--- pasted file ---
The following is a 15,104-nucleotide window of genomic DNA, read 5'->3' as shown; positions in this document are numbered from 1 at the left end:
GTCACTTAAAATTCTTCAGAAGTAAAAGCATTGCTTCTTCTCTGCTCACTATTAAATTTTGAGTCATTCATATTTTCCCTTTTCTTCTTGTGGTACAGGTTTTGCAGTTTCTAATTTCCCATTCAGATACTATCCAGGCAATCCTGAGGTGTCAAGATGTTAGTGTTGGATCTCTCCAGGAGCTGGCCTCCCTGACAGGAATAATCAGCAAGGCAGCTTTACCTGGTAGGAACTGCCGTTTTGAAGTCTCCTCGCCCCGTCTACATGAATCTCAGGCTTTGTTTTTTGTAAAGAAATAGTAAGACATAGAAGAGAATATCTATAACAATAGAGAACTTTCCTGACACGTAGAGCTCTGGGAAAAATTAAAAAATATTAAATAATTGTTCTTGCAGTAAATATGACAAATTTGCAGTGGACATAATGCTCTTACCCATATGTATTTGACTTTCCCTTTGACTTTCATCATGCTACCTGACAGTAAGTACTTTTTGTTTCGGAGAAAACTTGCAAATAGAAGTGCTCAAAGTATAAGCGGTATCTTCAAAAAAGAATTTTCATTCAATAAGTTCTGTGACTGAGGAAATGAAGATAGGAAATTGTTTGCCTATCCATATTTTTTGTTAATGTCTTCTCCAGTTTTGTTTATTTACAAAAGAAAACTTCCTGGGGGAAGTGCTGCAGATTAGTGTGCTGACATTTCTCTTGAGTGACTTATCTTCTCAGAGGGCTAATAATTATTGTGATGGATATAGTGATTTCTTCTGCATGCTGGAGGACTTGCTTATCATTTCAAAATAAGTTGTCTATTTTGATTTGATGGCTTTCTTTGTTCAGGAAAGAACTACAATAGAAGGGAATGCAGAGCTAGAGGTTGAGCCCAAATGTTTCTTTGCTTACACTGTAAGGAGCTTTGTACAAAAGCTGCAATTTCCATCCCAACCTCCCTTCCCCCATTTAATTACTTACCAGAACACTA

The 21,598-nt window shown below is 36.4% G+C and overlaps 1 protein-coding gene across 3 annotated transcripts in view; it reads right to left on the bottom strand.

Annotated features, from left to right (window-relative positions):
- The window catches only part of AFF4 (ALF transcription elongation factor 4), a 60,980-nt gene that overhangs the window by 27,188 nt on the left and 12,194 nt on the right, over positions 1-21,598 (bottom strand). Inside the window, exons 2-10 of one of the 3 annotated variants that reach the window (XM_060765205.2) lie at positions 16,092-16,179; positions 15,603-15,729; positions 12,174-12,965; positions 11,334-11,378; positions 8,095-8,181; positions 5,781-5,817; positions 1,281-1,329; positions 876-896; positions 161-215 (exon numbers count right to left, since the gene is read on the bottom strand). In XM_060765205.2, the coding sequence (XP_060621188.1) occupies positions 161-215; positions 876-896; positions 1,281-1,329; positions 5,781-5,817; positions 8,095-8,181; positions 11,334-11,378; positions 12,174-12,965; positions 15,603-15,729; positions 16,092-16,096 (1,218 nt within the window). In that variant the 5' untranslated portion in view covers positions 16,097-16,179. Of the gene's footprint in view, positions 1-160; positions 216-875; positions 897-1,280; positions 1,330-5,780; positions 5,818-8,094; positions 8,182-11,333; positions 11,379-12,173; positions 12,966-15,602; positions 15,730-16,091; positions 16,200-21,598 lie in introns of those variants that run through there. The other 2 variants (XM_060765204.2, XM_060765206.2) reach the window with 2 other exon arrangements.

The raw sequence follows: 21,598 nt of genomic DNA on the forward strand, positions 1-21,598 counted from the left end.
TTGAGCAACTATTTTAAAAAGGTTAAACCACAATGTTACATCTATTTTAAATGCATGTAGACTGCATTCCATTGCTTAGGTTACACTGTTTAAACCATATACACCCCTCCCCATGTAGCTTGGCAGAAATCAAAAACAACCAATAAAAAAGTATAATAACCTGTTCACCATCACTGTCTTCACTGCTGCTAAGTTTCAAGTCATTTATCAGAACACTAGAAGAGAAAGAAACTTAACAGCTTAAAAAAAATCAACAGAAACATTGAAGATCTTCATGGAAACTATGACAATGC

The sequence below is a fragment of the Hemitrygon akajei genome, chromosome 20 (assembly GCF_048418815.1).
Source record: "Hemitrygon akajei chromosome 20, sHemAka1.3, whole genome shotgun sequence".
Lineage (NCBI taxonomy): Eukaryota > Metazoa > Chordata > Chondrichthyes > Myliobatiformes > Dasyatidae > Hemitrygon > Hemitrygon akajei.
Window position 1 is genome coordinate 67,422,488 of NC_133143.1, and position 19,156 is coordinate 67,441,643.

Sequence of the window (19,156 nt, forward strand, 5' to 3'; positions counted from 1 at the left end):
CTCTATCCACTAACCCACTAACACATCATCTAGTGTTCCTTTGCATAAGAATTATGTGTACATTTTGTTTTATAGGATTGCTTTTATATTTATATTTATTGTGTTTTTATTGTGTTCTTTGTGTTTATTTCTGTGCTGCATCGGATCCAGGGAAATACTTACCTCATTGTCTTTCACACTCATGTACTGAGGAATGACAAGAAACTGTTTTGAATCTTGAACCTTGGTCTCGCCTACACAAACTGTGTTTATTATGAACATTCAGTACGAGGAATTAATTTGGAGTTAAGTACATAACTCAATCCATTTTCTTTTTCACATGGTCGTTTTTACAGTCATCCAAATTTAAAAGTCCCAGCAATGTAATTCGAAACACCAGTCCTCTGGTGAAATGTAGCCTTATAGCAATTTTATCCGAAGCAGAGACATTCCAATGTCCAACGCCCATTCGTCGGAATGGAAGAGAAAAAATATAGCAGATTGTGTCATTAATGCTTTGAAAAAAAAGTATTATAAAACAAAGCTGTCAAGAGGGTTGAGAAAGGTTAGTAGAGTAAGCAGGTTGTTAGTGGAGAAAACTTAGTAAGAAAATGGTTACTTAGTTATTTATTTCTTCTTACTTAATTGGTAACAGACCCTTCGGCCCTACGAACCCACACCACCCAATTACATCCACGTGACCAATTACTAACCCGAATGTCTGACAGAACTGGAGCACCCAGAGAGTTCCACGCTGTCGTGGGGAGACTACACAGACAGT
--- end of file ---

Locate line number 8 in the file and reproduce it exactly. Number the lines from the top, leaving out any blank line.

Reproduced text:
The sequence below is a fragment of the Hemitrygon akajei genome, chromosome 20 (assembly GCF_048418815.1).